Northern Lights: The Soccer Trails


32 pages
ISBN 1-55037-338-2
DDC jC813'.54





Illustrations by Vladyana Langer Krykorka
Reviewed by Kelly L. Green

Kelly L. Green is co-author of The Ethical Shopper’s Guide to Canadian
Supermarket Products and associate editor of the Canadian Book Review


Kataujaq is an Inuit girl who lives with her mother and father and
grandmother in the Far North. She loves being outside with her mother
year round, catching fish in the frozen lake in the winter and picking
berries in the late summer. But when her mother succumbs to a big
sickness and goes away, never to return, Kataujaq’s life is changed.
She remains very sad until her grandmother comes to watch her play
soccer on the ice while the northern lights shimmer above the players’
heads. When grandmother tells her that the northern lights are really
the souls of loved ones playing soccer in the sky with a big walrus
head, Kataujaq feels her mother return to her, watching and smiling.

This lovely tale is beautifully told, but may be a bit threatening for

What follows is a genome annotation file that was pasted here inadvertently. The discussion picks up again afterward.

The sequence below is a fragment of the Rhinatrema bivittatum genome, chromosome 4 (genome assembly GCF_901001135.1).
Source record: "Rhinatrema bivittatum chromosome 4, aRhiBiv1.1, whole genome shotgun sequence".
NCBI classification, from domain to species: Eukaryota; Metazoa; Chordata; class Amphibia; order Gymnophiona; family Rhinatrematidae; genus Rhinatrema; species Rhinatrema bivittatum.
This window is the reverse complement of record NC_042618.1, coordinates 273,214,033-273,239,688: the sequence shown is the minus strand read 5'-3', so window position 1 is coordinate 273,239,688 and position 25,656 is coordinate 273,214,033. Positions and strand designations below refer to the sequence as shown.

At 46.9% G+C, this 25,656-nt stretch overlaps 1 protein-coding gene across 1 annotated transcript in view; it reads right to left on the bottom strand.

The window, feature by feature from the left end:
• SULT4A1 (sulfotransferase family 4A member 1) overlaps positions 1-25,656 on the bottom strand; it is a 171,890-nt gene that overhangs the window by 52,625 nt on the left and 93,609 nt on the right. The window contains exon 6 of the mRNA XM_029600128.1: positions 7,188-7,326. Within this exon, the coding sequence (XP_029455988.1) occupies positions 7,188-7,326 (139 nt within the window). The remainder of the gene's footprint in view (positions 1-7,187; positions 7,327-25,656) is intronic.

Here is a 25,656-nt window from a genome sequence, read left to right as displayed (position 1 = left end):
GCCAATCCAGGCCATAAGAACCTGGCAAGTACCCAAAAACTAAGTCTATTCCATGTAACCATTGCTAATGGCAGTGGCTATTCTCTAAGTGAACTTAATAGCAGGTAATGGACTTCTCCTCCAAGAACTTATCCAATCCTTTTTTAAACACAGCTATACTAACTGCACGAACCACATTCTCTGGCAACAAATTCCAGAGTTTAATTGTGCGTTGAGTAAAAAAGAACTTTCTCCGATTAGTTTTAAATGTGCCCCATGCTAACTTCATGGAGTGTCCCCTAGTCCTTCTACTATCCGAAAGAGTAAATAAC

very young children. The language is simple but eloquent, except when
the author descends to childish cliché (e.g., “Her mother taught
Kataujaq all kinds of neat stuff they had done when she herself was
little”). The story and language impart a great deal about Inuit life
and culture, as do the beautiful illustrations.

Krykorka’s artwork is superb. The illustrations are colorful,
energetic, detailed, and touching. Krykorka is rapidly becoming a
national treasure. The book is further enhanced by photographs of
detailed bead work from an amaut (decorative parka). Highly recommended
for story, illustration, and cultural importance.


Kusugak, Michael Arvaarluk., “Northern Lights: The Soccer Trails,” Canadian Book Review Annual Online, accessed July 17, 2024,